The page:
The power of storytelling is indisputable, but who is--and isn’t--telling those stories shapes our world far more than how much we simply enjoy a film or book. Bridgit Antoinette Evans and Tracy Van Slyke are leaders in building a more inclusive Hollywood and creating cultural change through storytelling in all its forms. In 2016, they founded the Pop Culture Collaborative, a network of more than 5,000 creators, activists, and philanthropists who are reshaping pop culture. They have worked with America Ferrera, Ava DuVernay, Issa Rae and a long list of other Hollywood icons and trailblazing activists. In 2021, they launched the Becoming America Fund to support creators that celebrate a diverse America and introduce the kind of transformative and often joyful ideas that help us imagine a better society.  In this episode, Bridgit and Tracy talk about expanding the definition of pop culture and how it can--and must--be used to build a more just society, making Hollywood more inclusive, the digital water cooler’s impact on cultural narrative, the opportunities in the “big sky moments” that unite us, and the questions we should all be asking when we read, watch, or tell stories. It's a powerful and hopeful conversation.Key Points From This Episode:How Bridgit and Tracy learned that they could combine culture and social impact for change.Solving the challenges of merging fact and fiction by expanding the definition of pop culture.The importance of intentionally leveraging content and entertainment for social change.Supporting art and creativity as part of building a more just society.Reimagining existing Hollywood structures while also building new ones.How the PCC fosters a community of culture-change artists in the entertainment industry.The questions we can ask ourselves as we watch or read stories to be part of the change.Engaging with social justice organizations working on the issues that come up in the stories we read or watch. How “big sky moments” can unite us despite a fragmented social media landscape.The impact of Black Panther as an example of transformational narratives. Links Mentioned in Today’s Episode:Pop Culture Collaborative Pop Culture Collaborative on InstagramBridgit Antionette Evans on LInkedInBridgit Antoinette Evans on TwitterTracy van Slyke on LinkedInTracy van Slyke on TwitterSusan Ferry Price websiteSusan Ferry Price InstagramSusan Ferry Price TwitterThe Color of ChangeAva DuVernayAmerica FerraraAnna Deavere SmithThe Domestic Workers Alliance This is a public episode. If you would like to discuss this with other subscribers or get access to bonus episodes, visit
In our divisive world, it can seem that values such as love and compassion are slipping further away. But during these turbulent times we need one another more than ever. Today's guest, Scarlett Lewis, faced the unthinkable when her son, Jesse, was killed in his first-grade classroom at Sandy Hook Elementary. Rather than letting anger and grief define her, Scarlett chose forgiveness. Inspired by a three-word message Jesse had left before he was killed, she founded the Choose Love Movement to create a free social and emotional skills program for kids--and now adults. We talk about how  Scarlett was able to forgive and how her family and friends reacted,  and how the four pillars her program is built on--courage, gratitude, forgiveness, and compassion- are exactly what we all need to practice right now.Key Points From This Episode:The message Scarlett found from her son, Jesse Lewis.How Scarlett got her power back through forgiveness.How isolation and the pandemic are increasing the need for healing.How Scarlett came up with the idea for the Choose Love program.The four key elements of her free program for kids and adults.How Choose Love works in schools to help kids develop social and emotional intelligence.Who can benefit from the free resources Choose Love has created.Links in todays's episode:Choose LoveSusan Ferry Price WebsiteSusan Ferry Price on InstagramSHEbd This is a public episode. If you would like to discuss this with other subscribers or get access to bonus episodes, visit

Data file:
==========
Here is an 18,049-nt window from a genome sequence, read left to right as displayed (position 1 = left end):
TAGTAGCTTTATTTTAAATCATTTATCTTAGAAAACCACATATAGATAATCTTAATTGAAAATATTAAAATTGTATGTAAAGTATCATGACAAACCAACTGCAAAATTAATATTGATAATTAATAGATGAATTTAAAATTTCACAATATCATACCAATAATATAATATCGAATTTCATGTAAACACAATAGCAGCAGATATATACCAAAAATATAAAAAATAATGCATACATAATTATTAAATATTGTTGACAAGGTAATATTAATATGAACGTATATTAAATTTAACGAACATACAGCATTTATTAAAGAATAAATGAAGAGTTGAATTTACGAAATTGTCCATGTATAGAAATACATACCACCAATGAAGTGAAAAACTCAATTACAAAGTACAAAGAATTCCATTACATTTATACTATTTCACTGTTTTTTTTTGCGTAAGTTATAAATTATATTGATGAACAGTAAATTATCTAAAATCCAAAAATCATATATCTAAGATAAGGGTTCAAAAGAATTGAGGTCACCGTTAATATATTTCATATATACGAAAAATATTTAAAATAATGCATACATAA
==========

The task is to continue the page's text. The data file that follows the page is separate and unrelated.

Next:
Jaime Schmidt started Schmidt’s Naturals in her kitchen and in only seven years scaled it to an acquisition by Unilever. Now Jaime is empowering other entrepreneurs through her inclusive investment firm, Color, and Supermaker, a media company that celebrates inclusive and disruptive independent brands. Her book, Supermaker: Crafting Business on Your Own Terms, follows her journey as an entrepreneur and is packed with advice about turning a passion project into a thriving business. Jaime is now starring in Going Public, the first show that let viewers invest in the companies on screen. She talks about finding purpose, building a values-based company, confidence and vulnerability as key business skills, keeping up with crypto and democratizing entrepreneurship and investing.Key Points From This Episode:The organic process by which Jaime discovered her entrepreneurial skills.Why Jaime wrote her book, Supermaker.Key qualities and guiding principles that helped Jaime make Schmidt Naturals such a success.Lessons that Jaime learned through her journey of founding and growing Schmidt Naturals.How the acquisition of Schmidt Naturals by Unilever came about. Challenges of maintaining the value of a brand as it grows. One of the main drivers behind the founding of Schmidt’s. Overlap between Jaime’s personal life and her work life, and how she manages this. What changed Jaime’s post-acquisition plans. The original goal of Color, Jaime’s investment fund, and how it has evolved over time.Going Public; how Jaime’s latest project is democratizing investing. An explanation of what an accredited investor is, and the regulation which makes investing more inclusive. What Jaime has learned through mentoring founders and entrepreneurs. Factors that keep underrepresented founders out of the game. The importance of being able to be vulnerable and admit what you don’t know. A new definition of a Maker.Links Mentioned in Today’s Episode:Jaime Schmidt WebsiteJaime Schmidt on LinkedInJaime Schmidt on InstagramSchmidt’s NaturalsColor CapitalSupermakerSupermakerGoing PublicSusan Ferry Price WebsiteSusan Ferry Price on InstagramSHEbd This is a public episode. If you would like to discuss this with other subscribers or get access to bonus episodes, visit